One.Tel directors bow to pressure

WHAT a week it has been in finance. The heirs to two huge empires, James Packer and Lachlan Murdoch, have gone from being badly misinformed One.Tel shareholders to potentially feeling the wrath of the Australian Securities and Investments Comm-ission. It appears the ASIC is not buying their “profoundly mis-informed” story.

Meanwhile, disgraced One.Tel managing directors Jodee Rich and Brad Keeling have bowed to pressure and agreed to give some of the $6.9 million bonus they took home last year towards meeting staff entitle-ments. It seems likely the 1,400 One.Tel employees will be looking for new jobs soon. The good news for them is a report by that believes the 1,000 or so One.Tel callcentre workers will rapidly find re-employment.

THE man tied up with both the One.Tel and HIH collapses, Rodney Adler, is still showing a brave face. After falling on his sword at Anaconda and assuring the ASIC he and his wife, Lynda, would give $7.7 million as surety in lieu of the royal commission into HIH fall, Mr Adler was seen at a $1,000 a head charity function.

AFTER months of attack and counterattack, Anaconda CEO Andrew Forrest’s role with the nickel miner has been pruned. At the company’s May 31 extraordinary general meeting, Mr Forrest agreed to leave at the company’s November AGM unless a replacement CEO can found be sooner. He will remain Anaconda’s non-executive deputy chairman.

Even though Swiss metals trader Glencore International had displaced South Africa’s Anglo American Corp – the company baying for Mr Forrest’s blood – the pressure proved too much. Anaconda chairman Norman Fussell and chief financial officer Michael Masterman have both been removed from the company.

PRESSURE has risen on the WA Government to cut taxes such as bank accounts debit tax and stamp duty on commercial property in wake of the New South Wales Govern-ment’s budget. The NSW Govern-ment dropped its BAD taxes – something it was not planning to do for another four years. But instead of cutting taxes, the WA Government seems set to raise them.

WA Treasurer Eric Ripper announced there would be a $485 million hole in the Government coffers. Speculation is mounting that businesses could be facing increased imposts, such as higher payroll tax. The Chamber of Commerce and Industry has attacked the Government’s bookkeeping, saying the $485 million blowout was largely due to former Government pro-grams factored into forward estimates that have not been ratified and, therefore, not funded.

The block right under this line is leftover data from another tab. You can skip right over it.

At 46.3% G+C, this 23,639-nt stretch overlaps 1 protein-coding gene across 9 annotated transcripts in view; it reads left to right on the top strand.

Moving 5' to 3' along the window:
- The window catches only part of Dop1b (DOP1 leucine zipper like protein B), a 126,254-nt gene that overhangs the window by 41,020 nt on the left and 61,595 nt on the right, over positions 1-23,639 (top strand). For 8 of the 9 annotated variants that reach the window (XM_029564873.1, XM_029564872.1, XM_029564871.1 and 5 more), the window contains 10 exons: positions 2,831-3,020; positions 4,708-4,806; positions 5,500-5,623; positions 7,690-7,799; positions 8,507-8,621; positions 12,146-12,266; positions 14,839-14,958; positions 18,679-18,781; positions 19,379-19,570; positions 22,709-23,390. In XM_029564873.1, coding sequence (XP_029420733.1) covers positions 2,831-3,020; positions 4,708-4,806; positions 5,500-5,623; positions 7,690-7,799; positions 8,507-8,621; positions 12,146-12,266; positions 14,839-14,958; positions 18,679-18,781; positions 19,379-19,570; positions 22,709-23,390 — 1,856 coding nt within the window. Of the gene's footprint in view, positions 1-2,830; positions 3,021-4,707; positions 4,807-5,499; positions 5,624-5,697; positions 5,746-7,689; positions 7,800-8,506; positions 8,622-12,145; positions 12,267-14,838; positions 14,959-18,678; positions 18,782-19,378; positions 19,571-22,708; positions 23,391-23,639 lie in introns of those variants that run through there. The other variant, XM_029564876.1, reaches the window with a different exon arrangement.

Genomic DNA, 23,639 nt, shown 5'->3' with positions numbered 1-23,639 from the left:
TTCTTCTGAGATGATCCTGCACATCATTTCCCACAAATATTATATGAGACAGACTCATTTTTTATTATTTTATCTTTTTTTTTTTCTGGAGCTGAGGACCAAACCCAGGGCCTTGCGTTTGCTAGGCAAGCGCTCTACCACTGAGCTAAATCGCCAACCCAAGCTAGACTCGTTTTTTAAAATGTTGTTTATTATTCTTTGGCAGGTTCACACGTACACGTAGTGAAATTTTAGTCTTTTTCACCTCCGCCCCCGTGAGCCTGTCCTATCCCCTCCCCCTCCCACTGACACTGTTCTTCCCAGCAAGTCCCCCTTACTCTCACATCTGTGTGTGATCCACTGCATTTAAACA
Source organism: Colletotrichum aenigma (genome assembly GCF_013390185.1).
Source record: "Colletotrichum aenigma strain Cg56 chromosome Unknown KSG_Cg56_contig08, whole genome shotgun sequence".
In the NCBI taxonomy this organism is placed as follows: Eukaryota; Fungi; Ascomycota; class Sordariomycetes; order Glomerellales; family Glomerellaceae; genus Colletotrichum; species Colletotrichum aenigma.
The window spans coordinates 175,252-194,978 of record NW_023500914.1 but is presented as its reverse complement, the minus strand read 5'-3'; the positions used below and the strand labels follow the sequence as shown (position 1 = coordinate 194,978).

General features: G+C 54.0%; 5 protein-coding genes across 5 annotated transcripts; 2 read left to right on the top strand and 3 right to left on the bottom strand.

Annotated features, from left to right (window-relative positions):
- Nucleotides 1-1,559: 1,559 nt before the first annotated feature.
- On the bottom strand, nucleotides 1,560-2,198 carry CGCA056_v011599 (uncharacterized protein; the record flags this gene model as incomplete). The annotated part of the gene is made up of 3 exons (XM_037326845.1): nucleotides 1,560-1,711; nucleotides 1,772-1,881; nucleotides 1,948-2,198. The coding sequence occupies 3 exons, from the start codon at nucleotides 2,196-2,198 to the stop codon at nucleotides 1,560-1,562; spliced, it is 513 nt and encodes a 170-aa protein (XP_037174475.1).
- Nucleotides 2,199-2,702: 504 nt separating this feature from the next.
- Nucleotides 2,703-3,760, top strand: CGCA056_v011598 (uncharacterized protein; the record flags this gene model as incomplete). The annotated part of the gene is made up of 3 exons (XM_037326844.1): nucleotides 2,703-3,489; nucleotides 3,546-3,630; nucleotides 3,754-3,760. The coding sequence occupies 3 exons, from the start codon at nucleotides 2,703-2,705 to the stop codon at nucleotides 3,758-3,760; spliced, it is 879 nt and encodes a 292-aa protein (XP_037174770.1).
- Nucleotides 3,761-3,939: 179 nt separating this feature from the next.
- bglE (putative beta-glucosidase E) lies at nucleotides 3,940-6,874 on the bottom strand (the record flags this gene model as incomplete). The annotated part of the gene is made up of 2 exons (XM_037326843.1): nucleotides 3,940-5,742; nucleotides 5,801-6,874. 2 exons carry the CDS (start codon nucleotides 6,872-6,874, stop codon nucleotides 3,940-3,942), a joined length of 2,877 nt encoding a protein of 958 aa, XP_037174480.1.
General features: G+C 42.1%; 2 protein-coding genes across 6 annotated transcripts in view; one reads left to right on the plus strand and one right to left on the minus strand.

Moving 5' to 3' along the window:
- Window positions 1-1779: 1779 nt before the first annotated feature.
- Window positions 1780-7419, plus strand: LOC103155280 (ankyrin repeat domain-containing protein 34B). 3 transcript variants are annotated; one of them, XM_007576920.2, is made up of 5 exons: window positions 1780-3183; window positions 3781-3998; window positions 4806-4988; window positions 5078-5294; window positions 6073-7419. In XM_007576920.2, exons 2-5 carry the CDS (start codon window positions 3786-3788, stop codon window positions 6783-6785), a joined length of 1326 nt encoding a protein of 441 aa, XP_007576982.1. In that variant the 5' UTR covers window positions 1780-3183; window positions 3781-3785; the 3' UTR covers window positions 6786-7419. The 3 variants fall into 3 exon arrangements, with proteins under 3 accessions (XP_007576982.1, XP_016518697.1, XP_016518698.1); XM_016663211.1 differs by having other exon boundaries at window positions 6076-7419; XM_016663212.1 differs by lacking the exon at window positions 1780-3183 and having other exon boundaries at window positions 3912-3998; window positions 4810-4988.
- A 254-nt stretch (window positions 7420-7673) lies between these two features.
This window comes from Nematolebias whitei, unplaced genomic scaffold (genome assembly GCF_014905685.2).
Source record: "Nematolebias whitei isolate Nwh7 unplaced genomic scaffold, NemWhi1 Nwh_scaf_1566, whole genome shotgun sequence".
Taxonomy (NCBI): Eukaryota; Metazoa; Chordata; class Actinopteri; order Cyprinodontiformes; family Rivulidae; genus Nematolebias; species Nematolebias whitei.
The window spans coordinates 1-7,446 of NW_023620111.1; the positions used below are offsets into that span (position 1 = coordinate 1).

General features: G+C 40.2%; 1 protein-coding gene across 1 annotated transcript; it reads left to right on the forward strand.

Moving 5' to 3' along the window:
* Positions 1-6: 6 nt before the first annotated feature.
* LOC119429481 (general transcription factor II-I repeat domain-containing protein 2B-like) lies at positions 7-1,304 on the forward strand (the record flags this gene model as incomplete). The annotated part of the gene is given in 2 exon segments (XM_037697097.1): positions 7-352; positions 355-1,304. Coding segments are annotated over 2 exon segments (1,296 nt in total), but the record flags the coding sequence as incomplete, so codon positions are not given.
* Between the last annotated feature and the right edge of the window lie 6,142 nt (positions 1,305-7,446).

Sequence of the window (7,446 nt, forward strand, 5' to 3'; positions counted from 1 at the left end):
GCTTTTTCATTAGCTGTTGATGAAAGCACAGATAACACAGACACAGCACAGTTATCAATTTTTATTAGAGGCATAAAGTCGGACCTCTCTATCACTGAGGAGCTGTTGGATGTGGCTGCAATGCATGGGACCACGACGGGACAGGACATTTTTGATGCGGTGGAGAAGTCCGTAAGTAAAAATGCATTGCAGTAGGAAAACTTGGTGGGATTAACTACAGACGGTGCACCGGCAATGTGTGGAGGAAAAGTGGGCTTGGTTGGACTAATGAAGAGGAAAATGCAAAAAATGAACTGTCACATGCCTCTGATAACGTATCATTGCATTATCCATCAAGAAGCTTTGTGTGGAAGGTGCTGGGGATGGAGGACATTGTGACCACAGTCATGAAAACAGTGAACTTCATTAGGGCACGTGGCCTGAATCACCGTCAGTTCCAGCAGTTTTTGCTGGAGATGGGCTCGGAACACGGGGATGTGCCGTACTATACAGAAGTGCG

ONE Nation Party leader Pauline Hanson has won a small victory in her battle to keep former head of Australia First, Graeme Campbell, out of the Senate. At a meeting on Saturday, the state executive backed Ms Hanson’s motion to re-open nominations for the Senate ticket, increasing the chances of competition for WA party favourite Mr Campbell. The re-opening of nominations will delay the pre-selection ballot, which was to be held on June 9.

Ms Hanson said she wanted to entice more rural and small business candidates to nominate. She played down her previous concerns of Mr Campbell’s links to the right-wing League of Rights and her accusation he was a career politician.

HOSPITAL and health diagnostics company Mayne Nickless plans to move into pharmaceutical distribution and manufacturing, with a $2 billion share swap bid for generic drug manufacturer FH Faulding. The two-tier bid for the Adelaide group would result in Mayne being transformed into a $4 billion integrated health care company. Faulding’s main businesses are oral and injectable pharmaceutical products, consumer health products, pharmarcy retail management and distribution services, and hospital logistics management services. Its brands include Banana Boat, Betadine, Bio-Organics and Nature’s Own.

ABOUT two million casual workers last week won the right to 12 months of unpaid parental leave. The Australian Industrial Relations Commission granted the leave to casual employees who had worked for the same employer for at least a year. The decision was applauded by employer groups and unions, which claimed it would give about 1.2 million women maternity leave.

WEST Australian football teams again turned in appalling perform-ances, with the West Coast Eagles losing to Carlton and the Fremantle Dockers folding in the final quarter to lose to Richmond. Saturday’s 119-point drubbing means the insipid Eagles have lost their past six games by an average of 74 points. And despite statistics showing a team is more likely to draw on emotion and win a game after their coach has been sacked, the Dockers clocked up their 10th loss in a row. Once again the Dockers were competitive for three quarters of the match but lost it in the final quarter.

BHP cleared a critical hurdle in its $58 billion merger with Billiton. After winning the support of shareholders, the company won the conditional approval of the Federal Government on the guarantee that BHP’s chief executive and corporate head-quarters still call Australia home.

But the merger is not trouble-free, with the shock resignation of Billiton’s executive director of finance, Mick Davis, who played a central role in the deal. Mr Davis was expected to be the deputy to BHP Billiton chief executive designate, Brian Gilbertson, but will instead join Swiss resources group Xstrata.

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